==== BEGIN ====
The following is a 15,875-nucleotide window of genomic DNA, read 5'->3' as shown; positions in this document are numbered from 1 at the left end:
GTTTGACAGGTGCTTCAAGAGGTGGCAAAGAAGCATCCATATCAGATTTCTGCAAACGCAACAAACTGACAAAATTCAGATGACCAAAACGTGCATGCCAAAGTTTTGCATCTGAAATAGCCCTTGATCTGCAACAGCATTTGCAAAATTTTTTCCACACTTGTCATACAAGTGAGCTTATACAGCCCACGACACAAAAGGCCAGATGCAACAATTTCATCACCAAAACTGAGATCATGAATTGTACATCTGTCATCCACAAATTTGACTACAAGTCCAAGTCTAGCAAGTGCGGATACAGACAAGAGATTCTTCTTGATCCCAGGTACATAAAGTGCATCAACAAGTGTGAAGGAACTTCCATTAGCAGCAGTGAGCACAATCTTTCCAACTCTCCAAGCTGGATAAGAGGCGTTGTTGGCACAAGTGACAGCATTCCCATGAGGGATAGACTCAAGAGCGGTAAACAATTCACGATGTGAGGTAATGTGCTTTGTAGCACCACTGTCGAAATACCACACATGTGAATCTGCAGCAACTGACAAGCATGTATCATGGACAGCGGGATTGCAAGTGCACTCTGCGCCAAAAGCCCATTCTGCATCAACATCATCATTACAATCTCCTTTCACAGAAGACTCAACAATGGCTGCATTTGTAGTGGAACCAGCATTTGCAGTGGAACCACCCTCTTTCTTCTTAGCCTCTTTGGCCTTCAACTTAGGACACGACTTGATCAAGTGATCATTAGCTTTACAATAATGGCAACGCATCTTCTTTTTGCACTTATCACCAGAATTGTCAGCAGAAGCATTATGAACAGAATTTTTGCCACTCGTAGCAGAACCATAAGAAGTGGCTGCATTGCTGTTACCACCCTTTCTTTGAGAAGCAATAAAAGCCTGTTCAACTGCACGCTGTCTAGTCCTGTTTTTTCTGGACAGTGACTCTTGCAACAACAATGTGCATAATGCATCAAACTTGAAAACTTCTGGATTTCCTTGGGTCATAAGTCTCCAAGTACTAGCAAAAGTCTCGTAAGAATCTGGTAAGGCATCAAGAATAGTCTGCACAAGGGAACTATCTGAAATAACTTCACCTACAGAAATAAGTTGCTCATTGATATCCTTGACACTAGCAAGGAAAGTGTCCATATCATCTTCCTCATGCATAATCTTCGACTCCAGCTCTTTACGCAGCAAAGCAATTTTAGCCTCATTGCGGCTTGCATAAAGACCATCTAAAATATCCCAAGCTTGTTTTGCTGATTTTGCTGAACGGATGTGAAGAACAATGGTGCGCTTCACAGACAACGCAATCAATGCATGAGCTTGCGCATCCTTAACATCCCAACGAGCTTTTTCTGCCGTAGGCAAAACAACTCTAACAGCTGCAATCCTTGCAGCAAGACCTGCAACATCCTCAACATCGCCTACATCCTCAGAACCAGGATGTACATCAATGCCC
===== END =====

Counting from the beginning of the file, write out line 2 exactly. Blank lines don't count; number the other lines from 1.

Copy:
GTTTGACAGGTGCTTCAAGAGGTGGCAAAGAAGCATCCATATCAGATTTCTGCAAACGCAACAAACTGACAAAATTCAGATGACCAAAACGTGCATGCCAAAGTTTTGCATCTGAAATAGCCCTTGATCTGCAACAGCATTTGCAAAATTTTTTCCACACTTGTCATACAAGTGAGCTTATACAGCCCACGACACAAAAGGCCAGATGCAACAATTTCATCACCAAAACTGAGATCATGAATTGTACATCTGTCATCCACAAATTTGACTACAAGTCCAAGTCTAGCAAGTGCGGATACAGACAAGAGATTCTTCTTGATCCCAGGTACATAAAGTGCATCAACAAGTGTGAAGGAACTTCCATTAGCAGCAGTGAGCACAATCTTTCCAACTCTCCAAGCTGGATAAGAGGCGTTGTTGGCACAAGTGACAGCATTCCCATGAGGGATAGACTCAAGAGCGGTAAACAATTCACGATGTGAGGTAATGTGCTTTGTAGCACCACTGTCGAAATACCACACATGTGAATCTGCAGCAACTGACAAGCATGTATCATGGACAGCGGGATTGCAAGTGCACTCTGCGCCAAAAGCCCATTCTGCATCAACATCATCATTACAATCTCCTTTCACAGAAGACTCAACAATGGCTGCATTTGTAGTGGAACCAGCATTTGCAGTGGAACCACCCTCTTTCTTCTTAGCCTCTTTGGCCTTCAACTTAGGACACGACTTGATCAAGTGATCATTAGCTTTACAATAATGGCAACGCATCTTCTTTTTGCACTTATCACCAGAATTGTCAGCAGAAGCATTATGAACAGAATTTTTGCCACTCGTAGCAGAACCATAAGAAGTGGCTGCATTGCTGTTACCACCCTTTCTTTGAGAAGCAATAAAAGCCTGTTCAACTGCACGCTGTCTAGTCCTGTTTTTTCTGGACAGTGACTCTTGCAACAACAATGTGCATAATGCATCAAACTTGAAAACTTCTGGATTTCCTTGGGTCATAAGTCTCCAAGTACTAGCAAAAGTCTCGTAAGAATCTGGTAAGGCATCAAGAATAGTCTGCACAAGGGAACTATCTGAAATAACTTCACCTACAGAAATAAGTTGCTCATTGATATCCTTGACACTAGCAAGGAAAGTGTCCATATCATCTTCCTCATGCATAATCTTCGACTCCAGCTCTTTACGCAGCAAAGCAATTTTAGCCTCATTGCGGCTTGCATAAAGACCATCTAAAATATCCCAAGCTTGTTTTGCTGATTTTGCTGAACGGATGTGAAGAACAATGGTGCGCTTCACAGACAACGCAATCAATGCATGAGCTTGCGCATCCTTAACATCCCAACGAGCTTTTTCTGCCGTAGGCAAAACAACTCTAACAGCTGCAATCCTTGCAGCAAGACCTGCAACATCCTCAACATCGCCTACATCCTCAGAACCAGGATGTACATCAATGCCC